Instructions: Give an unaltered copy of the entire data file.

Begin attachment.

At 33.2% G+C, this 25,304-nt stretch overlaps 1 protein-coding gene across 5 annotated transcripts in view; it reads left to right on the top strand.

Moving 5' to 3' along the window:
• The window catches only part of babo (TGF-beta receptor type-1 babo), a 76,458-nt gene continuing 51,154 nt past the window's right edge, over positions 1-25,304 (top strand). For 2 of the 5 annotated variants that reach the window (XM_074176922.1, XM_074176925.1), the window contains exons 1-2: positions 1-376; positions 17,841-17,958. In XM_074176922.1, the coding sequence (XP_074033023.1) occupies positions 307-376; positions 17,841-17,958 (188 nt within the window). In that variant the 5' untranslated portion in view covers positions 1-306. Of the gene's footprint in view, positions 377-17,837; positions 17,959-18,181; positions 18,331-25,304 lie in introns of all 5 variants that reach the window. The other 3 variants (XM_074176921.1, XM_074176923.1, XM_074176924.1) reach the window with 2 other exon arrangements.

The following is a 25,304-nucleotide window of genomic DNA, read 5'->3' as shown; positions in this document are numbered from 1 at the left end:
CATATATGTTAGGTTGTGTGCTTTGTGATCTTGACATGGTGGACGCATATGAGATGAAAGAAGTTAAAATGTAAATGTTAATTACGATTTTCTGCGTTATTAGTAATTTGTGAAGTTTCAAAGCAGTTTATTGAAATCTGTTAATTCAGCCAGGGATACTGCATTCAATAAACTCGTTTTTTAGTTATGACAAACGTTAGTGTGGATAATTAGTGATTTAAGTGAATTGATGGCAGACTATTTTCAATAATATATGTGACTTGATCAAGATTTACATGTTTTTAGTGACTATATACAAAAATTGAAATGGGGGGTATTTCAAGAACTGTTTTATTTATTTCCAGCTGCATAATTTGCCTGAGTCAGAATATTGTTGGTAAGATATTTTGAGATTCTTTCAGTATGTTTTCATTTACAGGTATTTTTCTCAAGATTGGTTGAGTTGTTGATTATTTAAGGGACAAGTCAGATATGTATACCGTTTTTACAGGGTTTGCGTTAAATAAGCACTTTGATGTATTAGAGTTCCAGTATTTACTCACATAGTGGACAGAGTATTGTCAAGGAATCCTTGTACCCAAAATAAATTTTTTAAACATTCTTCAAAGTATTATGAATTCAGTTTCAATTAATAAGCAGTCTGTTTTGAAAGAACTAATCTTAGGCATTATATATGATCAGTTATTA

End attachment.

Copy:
At 33.2% G+C, this 25,304-nt stretch overlaps 1 protein-coding gene across 5 annotated transcripts in view; it reads left to right on the top strand.

Moving 5' to 3' along the window:
• The window catches only part of babo (TGF-beta receptor type-1 babo), a 76,458-nt gene continuing 51,154 nt past the window's right edge, over positions 1-25,304 (top strand). For 2 of the 5 annotated variants that reach the window (XM_074176922.1, XM_074176925.1), the window contains exons 1-2: positions 1-376; positions 17,841-17,958. In XM_074176922.1, the coding sequence (XP_074033023.1) occupies positions 307-376; positions 17,841-17,958 (188 nt within the window). In that variant the 5' untranslated portion in view covers positions 1-306. Of the gene's footprint in view, positions 377-17,837; positions 17,959-18,181; positions 18,331-25,304 lie in introns of all 5 variants that reach the window. The other 3 variants (XM_074176921.1, XM_074176923.1, XM_074176924.1) reach the window with 2 other exon arrangements.

The following is a 25,304-nucleotide window of genomic DNA, read 5'->3' as shown; positions in this document are numbered from 1 at the left end:
CATATATGTTAGGTTGTGTGCTTTGTGATCTTGACATGGTGGACGCATATGAGATGAAAGAAGTTAAAATGTAAATGTTAATTACGATTTTCTGCGTTATTAGTAATTTGTGAAGTTTCAAAGCAGTTTATTGAAATCTGTTAATTCAGCCAGGGATACTGCATTCAATAAACTCGTTTTTTAGTTATGACAAACGTTAGTGTGGATAATTAGTGATTTAAGTGAATTGATGGCAGACTATTTTCAATAATATATGTGACTTGATCAAGATTTACATGTTTTTAGTGACTATATACAAAAATTGAAATGGGGGGTATTTCAAGAACTGTTTTATTTATTTCCAGCTGCATAATTTGCCTGAGTCAGAATATTGTTGGTAAGATATTTTGAGATTCTTTCAGTATGTTTTCATTTACAGGTATTTTTCTCAAGATTGGTTGAGTTGTTGATTATTTAAGGGACAAGTCAGATATGTATACCGTTTTTACAGGGTTTGCGTTAAATAAGCACTTTGATGTATTAGAGTTCCAGTATTTACTCACATAGTGGACAGAGTATTGTCAAGGAATCCTTGTACCCAAAATAAATTTTTTAAACATTCTTCAAAGTATTATGAATTCAGTTTCAATTAATAAGCAGTCTGTTTTGAAAGAACTAATCTTAGGCATTATATATGATCAGTTATTA